One of the difficult parts of pet ownership is knowing when to let go. If your senior parent has a pet, they are most likely very attached. The emotional bond between seniors and their pets can be a very powerful one, so navigating this subject can be tricky.
If you feel the pet isn’t being cared for properly or the responsibility of the pet is becoming too much, it may be time to intervene. Here are some signs to look for and helpful solutions to consider.
1. Is the senior becoming forgetful? Check often to make sure the pet always has food and water in their dish. If the pet is overweight, they may be overfed. Alternatively, check to make sure they are not too thin and being underfed. Also, make sure the pet is being let out frequently enough. If you suspect the pet is going potty inside the house, you should investigate.
- Solution: A fenced yard with a doggie door may solve this problem. Also, an automatic feeding system would ensure the animal always has access to food and water.
2. Is mobility a problem? If taking the dog on a walk has become too big of a chore, intervention may be warranted. Also, if the senior adult has a cat, check to make sure the litter is being changed regularly. Air quality can be drastically reduced if the stench of urine permeates the home, so this is important to check.
What Do You Do if Caring for the Pet Has Become Too Much?
First, remember you have options! Many retirement communities or assisted living facilities are pet-friendly. If this is something your parent is considering, be sure to ask about it, as they may be able to keep their pet with them. If your older adult has any mental impairments or physical handicaps, you may need to consider rehoming the pet.
There are also many charities who specialize in assisting seniors with their pets. They have volunteers who will come walk the pet, offer food and water and change litter. Many will even assist in administering medications or taking the pet to veterinarian appointments.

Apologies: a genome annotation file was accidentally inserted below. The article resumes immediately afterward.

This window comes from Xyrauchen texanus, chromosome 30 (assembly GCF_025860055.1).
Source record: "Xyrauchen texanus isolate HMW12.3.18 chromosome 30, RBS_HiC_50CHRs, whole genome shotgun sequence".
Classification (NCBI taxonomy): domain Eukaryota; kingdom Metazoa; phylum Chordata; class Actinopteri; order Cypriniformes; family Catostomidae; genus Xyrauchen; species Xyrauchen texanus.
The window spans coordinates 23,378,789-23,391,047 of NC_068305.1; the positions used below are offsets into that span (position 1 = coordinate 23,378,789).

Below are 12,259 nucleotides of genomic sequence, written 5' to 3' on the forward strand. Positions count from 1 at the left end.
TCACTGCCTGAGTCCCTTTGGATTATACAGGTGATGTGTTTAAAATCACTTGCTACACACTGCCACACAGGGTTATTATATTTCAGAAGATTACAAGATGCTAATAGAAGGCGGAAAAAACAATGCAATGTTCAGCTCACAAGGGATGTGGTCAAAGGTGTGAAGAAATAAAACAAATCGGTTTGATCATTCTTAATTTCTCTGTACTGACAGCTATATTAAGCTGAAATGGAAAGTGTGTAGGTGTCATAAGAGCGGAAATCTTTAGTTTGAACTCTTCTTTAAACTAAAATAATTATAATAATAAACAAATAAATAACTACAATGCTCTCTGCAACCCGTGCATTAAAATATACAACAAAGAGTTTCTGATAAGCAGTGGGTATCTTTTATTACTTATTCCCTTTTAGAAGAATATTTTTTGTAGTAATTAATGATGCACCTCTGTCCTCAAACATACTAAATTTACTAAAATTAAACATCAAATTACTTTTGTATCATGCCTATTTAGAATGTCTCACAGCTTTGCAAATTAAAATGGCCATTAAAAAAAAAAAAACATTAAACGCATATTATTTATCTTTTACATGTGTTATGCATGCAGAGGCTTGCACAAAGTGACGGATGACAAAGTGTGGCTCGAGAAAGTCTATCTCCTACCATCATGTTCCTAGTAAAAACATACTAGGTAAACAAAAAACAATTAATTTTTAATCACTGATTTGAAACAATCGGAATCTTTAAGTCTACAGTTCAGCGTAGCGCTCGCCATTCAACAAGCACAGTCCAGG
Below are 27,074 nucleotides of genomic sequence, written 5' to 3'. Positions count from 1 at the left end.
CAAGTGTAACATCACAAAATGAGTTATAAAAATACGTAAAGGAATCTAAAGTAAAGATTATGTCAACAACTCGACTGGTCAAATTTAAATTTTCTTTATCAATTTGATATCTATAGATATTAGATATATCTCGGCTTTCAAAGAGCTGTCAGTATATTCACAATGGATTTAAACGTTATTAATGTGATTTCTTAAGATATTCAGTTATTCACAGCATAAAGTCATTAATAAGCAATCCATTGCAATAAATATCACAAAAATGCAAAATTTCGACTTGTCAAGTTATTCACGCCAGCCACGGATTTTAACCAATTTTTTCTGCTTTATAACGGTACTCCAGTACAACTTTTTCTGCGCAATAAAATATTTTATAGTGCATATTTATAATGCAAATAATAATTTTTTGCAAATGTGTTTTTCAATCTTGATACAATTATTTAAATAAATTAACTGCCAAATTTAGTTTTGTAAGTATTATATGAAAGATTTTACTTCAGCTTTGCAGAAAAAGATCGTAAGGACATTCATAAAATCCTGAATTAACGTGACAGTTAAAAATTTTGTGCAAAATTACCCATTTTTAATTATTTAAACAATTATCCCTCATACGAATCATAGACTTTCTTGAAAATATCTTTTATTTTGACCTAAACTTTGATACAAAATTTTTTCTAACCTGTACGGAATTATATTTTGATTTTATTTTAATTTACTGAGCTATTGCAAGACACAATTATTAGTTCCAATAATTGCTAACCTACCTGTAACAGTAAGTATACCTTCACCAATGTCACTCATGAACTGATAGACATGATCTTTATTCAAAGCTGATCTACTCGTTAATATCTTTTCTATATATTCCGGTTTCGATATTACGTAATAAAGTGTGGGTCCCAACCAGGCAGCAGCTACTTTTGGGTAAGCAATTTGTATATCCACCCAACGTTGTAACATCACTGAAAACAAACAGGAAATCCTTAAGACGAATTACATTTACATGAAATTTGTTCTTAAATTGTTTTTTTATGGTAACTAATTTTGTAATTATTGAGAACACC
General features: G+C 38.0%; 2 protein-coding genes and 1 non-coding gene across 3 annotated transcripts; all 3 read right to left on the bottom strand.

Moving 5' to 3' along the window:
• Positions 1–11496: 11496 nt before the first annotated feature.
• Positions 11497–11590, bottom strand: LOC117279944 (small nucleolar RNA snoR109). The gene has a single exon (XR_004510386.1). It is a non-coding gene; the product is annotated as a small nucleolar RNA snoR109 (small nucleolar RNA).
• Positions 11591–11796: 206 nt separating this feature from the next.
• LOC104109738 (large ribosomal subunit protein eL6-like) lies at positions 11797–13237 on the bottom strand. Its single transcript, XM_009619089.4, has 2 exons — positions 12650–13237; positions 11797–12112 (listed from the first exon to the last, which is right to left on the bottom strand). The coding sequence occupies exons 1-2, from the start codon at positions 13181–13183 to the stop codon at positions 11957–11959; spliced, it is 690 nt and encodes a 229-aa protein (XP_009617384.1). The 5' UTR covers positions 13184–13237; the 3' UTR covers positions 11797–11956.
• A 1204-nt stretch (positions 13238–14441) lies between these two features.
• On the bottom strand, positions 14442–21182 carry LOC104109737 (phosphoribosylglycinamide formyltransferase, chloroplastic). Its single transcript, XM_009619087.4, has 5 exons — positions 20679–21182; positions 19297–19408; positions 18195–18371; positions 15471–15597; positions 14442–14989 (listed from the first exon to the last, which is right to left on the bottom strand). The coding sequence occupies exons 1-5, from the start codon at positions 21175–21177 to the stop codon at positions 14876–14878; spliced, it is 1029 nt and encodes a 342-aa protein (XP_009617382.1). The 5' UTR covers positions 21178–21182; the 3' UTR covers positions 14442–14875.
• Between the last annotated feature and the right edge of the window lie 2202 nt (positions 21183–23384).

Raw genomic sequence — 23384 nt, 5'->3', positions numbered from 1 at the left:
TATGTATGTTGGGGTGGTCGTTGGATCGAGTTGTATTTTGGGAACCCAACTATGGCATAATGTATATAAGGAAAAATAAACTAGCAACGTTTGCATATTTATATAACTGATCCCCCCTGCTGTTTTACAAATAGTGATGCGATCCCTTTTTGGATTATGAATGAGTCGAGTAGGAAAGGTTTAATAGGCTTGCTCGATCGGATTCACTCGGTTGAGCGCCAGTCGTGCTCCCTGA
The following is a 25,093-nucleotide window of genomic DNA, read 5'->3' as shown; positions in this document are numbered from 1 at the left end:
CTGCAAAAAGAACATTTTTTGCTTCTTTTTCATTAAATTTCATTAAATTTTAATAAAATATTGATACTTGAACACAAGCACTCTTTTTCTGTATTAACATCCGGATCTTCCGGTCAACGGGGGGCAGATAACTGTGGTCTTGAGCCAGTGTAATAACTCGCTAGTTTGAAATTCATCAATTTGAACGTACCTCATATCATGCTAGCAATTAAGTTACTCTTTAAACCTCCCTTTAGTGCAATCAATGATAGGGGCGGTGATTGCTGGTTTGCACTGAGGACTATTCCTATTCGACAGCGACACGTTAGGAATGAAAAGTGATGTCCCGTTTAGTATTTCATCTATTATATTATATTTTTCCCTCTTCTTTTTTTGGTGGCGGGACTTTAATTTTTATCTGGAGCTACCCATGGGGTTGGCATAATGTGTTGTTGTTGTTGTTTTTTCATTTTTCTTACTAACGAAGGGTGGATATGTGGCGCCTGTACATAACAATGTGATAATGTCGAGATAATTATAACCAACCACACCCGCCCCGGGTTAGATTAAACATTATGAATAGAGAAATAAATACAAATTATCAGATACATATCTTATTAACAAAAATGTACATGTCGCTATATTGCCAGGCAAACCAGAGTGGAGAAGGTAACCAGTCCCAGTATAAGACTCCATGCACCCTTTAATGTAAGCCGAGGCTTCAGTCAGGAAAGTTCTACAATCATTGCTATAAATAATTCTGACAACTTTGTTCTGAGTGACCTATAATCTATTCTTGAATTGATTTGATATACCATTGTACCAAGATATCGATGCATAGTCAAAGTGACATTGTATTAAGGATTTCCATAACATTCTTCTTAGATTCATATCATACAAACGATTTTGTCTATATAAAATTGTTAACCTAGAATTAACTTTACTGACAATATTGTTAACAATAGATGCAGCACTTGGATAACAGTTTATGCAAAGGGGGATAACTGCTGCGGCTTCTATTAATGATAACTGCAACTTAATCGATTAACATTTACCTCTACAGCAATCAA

Another possible solution is to rehome the pet with a friend, neighbor, or family member so that the senior adult can still visit with the pet as frequently as possible.
When Separation is Necessary
If the time comes and separation is inevitable, you’ll want to be as sensitive as possible. It can be traumatic for seniors to be separated from beloved animals, so assuring them the pet will be happy and healthy is crucial to make the transition as smooth as possible. Remember also that it can be difficult for the pet as well as the senior. Assurance that visits are possible will help. If it’s not possible for the pet to stay connected with the senior, consider utilizing a therapy dog. There are many wonderful organizations that will volunteer to make house calls with dogs or other animals that are specially trained to offer interaction with seniors.
It’s tough to lose a pet, no matter how old we are! Just remember that you are doing what’s best for the senior parent, as well as the animal.
For more information on how to determine if a pet has become too much for the senior in your life, contact us today!